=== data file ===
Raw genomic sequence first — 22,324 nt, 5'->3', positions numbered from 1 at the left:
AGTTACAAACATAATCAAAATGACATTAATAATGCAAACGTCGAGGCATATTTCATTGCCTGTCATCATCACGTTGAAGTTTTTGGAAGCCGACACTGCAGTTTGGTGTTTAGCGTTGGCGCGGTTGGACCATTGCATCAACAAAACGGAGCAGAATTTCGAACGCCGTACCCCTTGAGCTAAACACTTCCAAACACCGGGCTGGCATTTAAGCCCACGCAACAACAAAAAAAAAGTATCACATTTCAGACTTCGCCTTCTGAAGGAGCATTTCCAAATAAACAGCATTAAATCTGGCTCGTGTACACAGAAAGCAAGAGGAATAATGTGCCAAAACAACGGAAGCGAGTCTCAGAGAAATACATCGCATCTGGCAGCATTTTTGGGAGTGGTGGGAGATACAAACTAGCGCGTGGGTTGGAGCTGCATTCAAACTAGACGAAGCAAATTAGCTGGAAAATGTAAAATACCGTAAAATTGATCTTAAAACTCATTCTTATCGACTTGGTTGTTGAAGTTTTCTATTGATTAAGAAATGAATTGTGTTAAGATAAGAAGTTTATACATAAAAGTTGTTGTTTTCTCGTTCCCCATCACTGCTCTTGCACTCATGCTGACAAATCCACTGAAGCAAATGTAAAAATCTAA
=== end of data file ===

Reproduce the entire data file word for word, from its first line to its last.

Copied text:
Raw genomic sequence first — 22,324 nt, 5'->3', positions numbered from 1 at the left:
AGTTACAAACATAATCAAAATGACATTAATAATGCAAACGTCGAGGCATATTTCATTGCCTGTCATCATCACGTTGAAGTTTTTGGAAGCCGACACTGCAGTTTGGTGTTTAGCGTTGGCGCGGTTGGACCATTGCATCAACAAAACGGAGCAGAATTTCGAACGCCGTACCCCTTGAGCTAAACACTTCCAAACACCGGGCTGGCATTTAAGCCCACGCAACAACAAAAAAAAAGTATCACATTTCAGACTTCGCCTTCTGAAGGAGCATTTCCAAATAAACAGCATTAAATCTGGCTCGTGTACACAGAAAGCAAGAGGAATAATGTGCCAAAACAACGGAAGCGAGTCTCAGAGAAATACATCGCATCTGGCAGCATTTTTGGGAGTGGTGGGAGATACAAACTAGCGCGTGGGTTGGAGCTGCATTCAAACTAGACGAAGCAAATTAGCTGGAAAATGTAAAATACCGTAAAATTGATCTTAAAACTCATTCTTATCGACTTGGTTGTTGAAGTTTTCTATTGATTAAGAAATGAATTGTGTTAAGATAAGAAGTTTATACATAAAAGTTGTTGTTTTCTCGTTCCCCATCACTGCTCTTGCACTCATGCTGACAAATCCACTGAAGCAAATGTAAAAATCTAA